Peace Winds in Asia

October 25, 1991

Two years after the Cold War fizzled out in Eastern Europe, the same winds are blowing through Asia. The Soviet withdrawal of power that freed an empire in Europe is taking similar effect in the East. It is reflected in the 19-nation peace treaty for Cambodia, in U.S. overtures toward Vietnam and in the remarkable North Korean gesture toward a treaty with South Korea. These nations lie near the other Communist superpower, China, but it is a China that sought its own peace and is too preoccupied internally to perform its former external role.

The Cambodia treaty caps years of fruitless negotiation. It harnesses a government, installed by a Soviet-backed Vietnam, to nationalist movements including the Khmer Rouge, which was armed by China and Thailand. The symbolic unifying figure is Norodom Sihanouk, former king and prime minister, victim and ally of the Khmer Rouge, valued by all sides and trusted by none. The agreement is that the United Nations administer the country while forces withdraw, an election is held and refugees return. It is fragile because the former ruling and genocidal Khmer Rouge, despite its protestations, is still run by the infamous Pol Pot.

Nonetheless, this treaty allowed Secretary of States James A. Baker III to announce an effort to normalize relations with Vietnam, phased to coincide with treaty implementation. Normalization was pursued and dropped in the late 1970s when the Carter administration gave greater priority to China. Since then, Washington has rationalized non-recognition on Vietnam's imperialism in Cambodia and on demands for information on Americans missing in action in the Vietnam war.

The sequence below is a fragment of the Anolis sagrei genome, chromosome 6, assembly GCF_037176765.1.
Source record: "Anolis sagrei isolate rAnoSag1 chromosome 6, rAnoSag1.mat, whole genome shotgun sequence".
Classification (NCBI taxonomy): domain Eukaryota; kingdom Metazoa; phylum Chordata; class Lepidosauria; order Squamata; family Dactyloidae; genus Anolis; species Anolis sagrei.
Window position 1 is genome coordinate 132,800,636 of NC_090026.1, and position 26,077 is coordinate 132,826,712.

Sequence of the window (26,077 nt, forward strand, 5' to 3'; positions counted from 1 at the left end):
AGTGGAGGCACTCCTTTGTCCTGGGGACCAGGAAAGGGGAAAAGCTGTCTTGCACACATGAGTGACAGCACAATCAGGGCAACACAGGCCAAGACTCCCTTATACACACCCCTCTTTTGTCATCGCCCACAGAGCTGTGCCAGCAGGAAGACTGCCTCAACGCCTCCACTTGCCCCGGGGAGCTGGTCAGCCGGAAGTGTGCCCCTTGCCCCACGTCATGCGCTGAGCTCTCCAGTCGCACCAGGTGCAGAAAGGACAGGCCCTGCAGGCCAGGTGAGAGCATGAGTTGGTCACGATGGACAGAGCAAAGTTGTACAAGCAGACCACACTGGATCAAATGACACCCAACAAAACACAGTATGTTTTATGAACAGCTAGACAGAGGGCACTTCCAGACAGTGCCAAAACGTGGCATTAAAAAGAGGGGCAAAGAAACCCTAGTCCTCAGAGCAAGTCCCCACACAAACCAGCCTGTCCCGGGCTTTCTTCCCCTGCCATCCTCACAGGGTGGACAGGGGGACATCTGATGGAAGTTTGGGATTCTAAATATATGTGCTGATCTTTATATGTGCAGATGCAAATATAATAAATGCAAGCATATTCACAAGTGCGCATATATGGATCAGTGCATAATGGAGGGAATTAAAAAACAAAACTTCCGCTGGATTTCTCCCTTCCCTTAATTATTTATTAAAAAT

In fact, the U.S. government has believed Hanoi was cooperating on MIAs for years. Normalization would put Americans in place to pursue every report. Linking U.S.-Vietnamese relations to Cambodian affairs is chancy, however, because the Cambodian treaty might break down through no fault of Hanoi. The sooner Washington and Hanoi exchange embassies, the better the U.S. can budge Vietnam toward democracy and the better U.S. firms can compete in an opening market.

The Korean breakthrough -- if it proves to be that -- also comes because Moscow and Beijing withdrew support of confrontation. The Communist dictator Kim Il-sung is still unpredictable. But in the fourth prime ministerial meeting between the two Koreas in 14 months, the North renounced its intention to overthrow South Korea and pledged to help unify divided families. A treaty of non-aggression and cooperation is being drafted. There is a long way to go. North Korea still refuses to allow inspection of its ominous nuclear establishment.

It is too early for the U.S. to march out. But the trend throughout East Asia is clear. If it continues, China will soon be surrounded by countries that made peace with the West and each other. Even isolationist China could not remain unaffected.

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